FORT HOOD, Texas - Summer is here. Soldiers and their Families are out in force on area lakes, at the pools and outside enjoying the sunshine and hot weather.

Along with summer and its associated outdoor activities comes a renewed emphasis on safety while enjoying outdoor activities and the need for battle buddies to look out for one another.

Each year from Memorial Day through Labor Day, Fort Hood observes the Summer Sense Campaign to raise awareness of safety issues for Soldiers and their Families.

As part of the 2011 Summer Sense Campaign, the installation sponsored the Save-a-Life Tour, an interactive program that educates about the dangers of drinking and driving. In addition, the post runs promotional materials and signage to raise safety awareness during this timeframe.

Safety briefings conducted by the III Corps and Fort Hood Safety Office and driven down to the unit level offer guidance to help keep Soldiers safe, on duty and in their free time.

During reintegration briefings and safety officer trainings, III Corps and Fort Hood Safety Officer Mike Hampton works to stress the importance of carrying the battle buddy concept from theater to garrison when it comes to safety.

“I try to stress ownership of a lot of what we do,” Hampton said. “I want to get Soldiers thinking consciously about their buddies.”

He takes the concept of watching out for battle buddies and parlays that to safety.

“It takes a tremendous amount of courage to put on that uniform and defend individuals and their freedoms,” Hampton said. “How can you lack the courage to tell your buddy to wear his seat belt?”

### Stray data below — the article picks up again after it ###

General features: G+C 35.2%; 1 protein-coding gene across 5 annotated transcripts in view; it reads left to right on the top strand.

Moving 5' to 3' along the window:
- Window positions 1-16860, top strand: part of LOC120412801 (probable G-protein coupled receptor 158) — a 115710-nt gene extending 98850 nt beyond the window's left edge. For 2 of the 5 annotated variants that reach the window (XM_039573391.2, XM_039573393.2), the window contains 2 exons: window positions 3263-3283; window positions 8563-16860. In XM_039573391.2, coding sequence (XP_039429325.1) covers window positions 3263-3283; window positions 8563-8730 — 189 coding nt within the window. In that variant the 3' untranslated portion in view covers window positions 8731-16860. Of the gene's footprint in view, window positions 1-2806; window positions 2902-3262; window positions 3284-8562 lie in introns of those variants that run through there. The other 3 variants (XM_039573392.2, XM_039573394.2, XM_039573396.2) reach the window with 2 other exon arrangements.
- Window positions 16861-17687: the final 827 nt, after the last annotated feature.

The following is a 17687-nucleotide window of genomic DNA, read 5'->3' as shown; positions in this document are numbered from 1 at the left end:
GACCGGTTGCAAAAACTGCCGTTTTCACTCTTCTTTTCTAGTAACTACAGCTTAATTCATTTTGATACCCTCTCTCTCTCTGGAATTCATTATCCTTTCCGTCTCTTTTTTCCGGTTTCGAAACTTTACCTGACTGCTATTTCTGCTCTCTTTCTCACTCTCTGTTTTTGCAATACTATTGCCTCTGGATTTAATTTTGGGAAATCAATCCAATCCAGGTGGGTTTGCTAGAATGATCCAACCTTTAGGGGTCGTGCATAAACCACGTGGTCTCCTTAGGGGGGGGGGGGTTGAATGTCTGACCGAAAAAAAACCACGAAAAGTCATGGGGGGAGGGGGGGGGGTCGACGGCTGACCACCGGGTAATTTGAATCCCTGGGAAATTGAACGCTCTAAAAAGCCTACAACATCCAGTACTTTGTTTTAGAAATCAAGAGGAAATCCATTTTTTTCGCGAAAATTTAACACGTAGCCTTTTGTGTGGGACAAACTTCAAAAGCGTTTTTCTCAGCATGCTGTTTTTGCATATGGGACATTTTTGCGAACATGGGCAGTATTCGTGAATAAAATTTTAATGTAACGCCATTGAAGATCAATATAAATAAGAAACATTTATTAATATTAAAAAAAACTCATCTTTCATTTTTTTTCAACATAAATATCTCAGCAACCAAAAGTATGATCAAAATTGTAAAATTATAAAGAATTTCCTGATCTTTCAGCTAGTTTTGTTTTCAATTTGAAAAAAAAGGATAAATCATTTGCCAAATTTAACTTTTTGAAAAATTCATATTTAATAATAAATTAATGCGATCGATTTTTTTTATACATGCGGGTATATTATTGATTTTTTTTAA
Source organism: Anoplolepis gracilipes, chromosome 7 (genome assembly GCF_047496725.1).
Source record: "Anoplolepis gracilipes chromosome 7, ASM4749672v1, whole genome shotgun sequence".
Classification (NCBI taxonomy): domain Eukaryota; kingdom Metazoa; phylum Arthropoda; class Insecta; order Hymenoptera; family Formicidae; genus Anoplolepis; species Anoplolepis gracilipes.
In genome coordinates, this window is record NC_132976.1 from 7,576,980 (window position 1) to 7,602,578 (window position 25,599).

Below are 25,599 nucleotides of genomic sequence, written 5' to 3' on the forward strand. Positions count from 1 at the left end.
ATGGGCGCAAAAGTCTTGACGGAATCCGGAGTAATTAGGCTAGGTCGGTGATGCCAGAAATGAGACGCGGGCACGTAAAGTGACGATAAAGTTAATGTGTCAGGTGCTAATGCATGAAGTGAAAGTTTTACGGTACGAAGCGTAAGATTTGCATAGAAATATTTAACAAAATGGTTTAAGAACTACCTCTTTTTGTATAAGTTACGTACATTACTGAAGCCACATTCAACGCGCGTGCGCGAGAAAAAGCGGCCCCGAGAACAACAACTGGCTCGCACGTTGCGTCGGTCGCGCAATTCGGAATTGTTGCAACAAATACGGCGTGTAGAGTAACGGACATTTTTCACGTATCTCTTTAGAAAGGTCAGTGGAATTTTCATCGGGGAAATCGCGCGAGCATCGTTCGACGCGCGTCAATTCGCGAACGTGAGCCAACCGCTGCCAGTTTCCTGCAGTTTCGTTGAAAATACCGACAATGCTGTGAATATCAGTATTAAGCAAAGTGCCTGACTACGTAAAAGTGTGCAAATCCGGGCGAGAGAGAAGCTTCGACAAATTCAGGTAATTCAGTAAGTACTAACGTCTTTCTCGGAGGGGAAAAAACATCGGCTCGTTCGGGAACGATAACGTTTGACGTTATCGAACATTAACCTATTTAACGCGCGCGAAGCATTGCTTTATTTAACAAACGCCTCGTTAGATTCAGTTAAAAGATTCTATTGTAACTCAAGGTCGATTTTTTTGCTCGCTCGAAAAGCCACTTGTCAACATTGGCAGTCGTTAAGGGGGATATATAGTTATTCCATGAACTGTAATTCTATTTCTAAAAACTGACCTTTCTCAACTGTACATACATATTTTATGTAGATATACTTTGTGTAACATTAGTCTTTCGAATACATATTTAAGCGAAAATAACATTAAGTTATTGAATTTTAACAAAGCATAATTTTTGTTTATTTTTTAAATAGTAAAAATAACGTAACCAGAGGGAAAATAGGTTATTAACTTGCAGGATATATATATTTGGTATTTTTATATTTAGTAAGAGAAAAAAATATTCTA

That is the same message conveyed by the U.S. Army Combat Readiness/Safety Center at Fort Rucker, Ala.

“Soldiers need the ‘personal courage’ to do the right thing and adhere to a higher standard of personal conduct. This can be done by developing an individual; second nature; privately-owned-vehicle ‘pre-combat check’ mentality to address seat belt apathy and complacency,” Lt. Col. Scott Wile, director, Driving Task Force, U.S. Army Combat Readiness/Safety Center, said, in a release on the center’s website.

From donning personal protective equipment such as helmets when riding motorcycles, lifejackets in the water and seat belts in cars and trucks, to slowing down on the roadways, limiting alcoholic beverage intake and knowing personal limits, Soldiers and Families should look out for each other to prevent summer fun from turning tragic.

PRIVATELY OWNED VEHICLES

Privately owned vehicle crashes are consistently the No. 1 issue when it comes to safety for Soldiers and their Families.

Although recent safety campaigns, a ban on cell phone use while driving on the installation and increased requirements in personal protective equipment have raised awareness and helped lower fatality rates, vehicle fatalities remain a concern.

“Even though we are having fewer fatalities than in past years, we are still losing more Soldiers now than we are due to combat,” Ron Deshotel, safety officer, III Corps and Fort Hood Safety Office, said.

Speed, reckless driving, alcohol and distracted drivers are among the most common causes of POV accidents involving Soldiers, according to the III Corps and Fort Hood Safety Office.